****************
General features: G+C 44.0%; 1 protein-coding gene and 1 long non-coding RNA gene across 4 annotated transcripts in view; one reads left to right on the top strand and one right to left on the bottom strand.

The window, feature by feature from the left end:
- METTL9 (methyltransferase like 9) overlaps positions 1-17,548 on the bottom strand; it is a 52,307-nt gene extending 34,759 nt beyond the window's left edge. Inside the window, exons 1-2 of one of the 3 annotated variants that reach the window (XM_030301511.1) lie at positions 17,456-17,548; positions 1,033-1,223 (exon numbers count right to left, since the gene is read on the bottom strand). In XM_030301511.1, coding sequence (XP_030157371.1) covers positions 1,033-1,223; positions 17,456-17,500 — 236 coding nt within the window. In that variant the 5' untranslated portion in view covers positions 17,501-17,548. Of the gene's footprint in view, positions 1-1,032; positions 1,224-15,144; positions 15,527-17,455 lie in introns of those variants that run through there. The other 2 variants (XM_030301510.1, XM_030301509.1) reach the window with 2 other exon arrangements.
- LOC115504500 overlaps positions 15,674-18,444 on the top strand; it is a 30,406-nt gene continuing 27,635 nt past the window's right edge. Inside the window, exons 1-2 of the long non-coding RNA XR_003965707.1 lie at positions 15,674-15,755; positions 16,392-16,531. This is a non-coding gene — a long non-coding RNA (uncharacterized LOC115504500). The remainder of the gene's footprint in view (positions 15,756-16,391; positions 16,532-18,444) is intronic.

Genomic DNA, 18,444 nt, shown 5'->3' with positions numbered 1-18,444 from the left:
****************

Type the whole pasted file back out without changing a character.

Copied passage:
General features: G+C 44.0%; 1 protein-coding gene and 1 long non-coding RNA gene across 4 annotated transcripts in view; one reads left to right on the top strand and one right to left on the bottom strand.

The window, feature by feature from the left end:
- METTL9 (methyltransferase like 9) overlaps positions 1-17,548 on the bottom strand; it is a 52,307-nt gene extending 34,759 nt beyond the window's left edge. Inside the window, exons 1-2 of one of the 3 annotated variants that reach the window (XM_030301511.1) lie at positions 17,456-17,548; positions 1,033-1,223 (exon numbers count right to left, since the gene is read on the bottom strand). In XM_030301511.1, coding sequence (XP_030157371.1) covers positions 1,033-1,223; positions 17,456-17,500 — 236 coding nt within the window. In that variant the 5' untranslated portion in view covers positions 17,501-17,548. Of the gene's footprint in view, positions 1-1,032; positions 1,224-15,144; positions 15,527-17,455 lie in introns of those variants that run through there. The other 2 variants (XM_030301510.1, XM_030301509.1) reach the window with 2 other exon arrangements.
- LOC115504500 overlaps positions 15,674-18,444 on the top strand; it is a 30,406-nt gene continuing 27,635 nt past the window's right edge. Inside the window, exons 1-2 of the long non-coding RNA XR_003965707.1 lie at positions 15,674-15,755; positions 16,392-16,531. This is a non-coding gene — a long non-coding RNA (uncharacterized LOC115504500). The remainder of the gene's footprint in view (positions 15,756-16,391; positions 16,532-18,444) is intronic.

Genomic DNA, 18,444 nt, shown 5'->3' with positions numbered 1-18,444 from the left: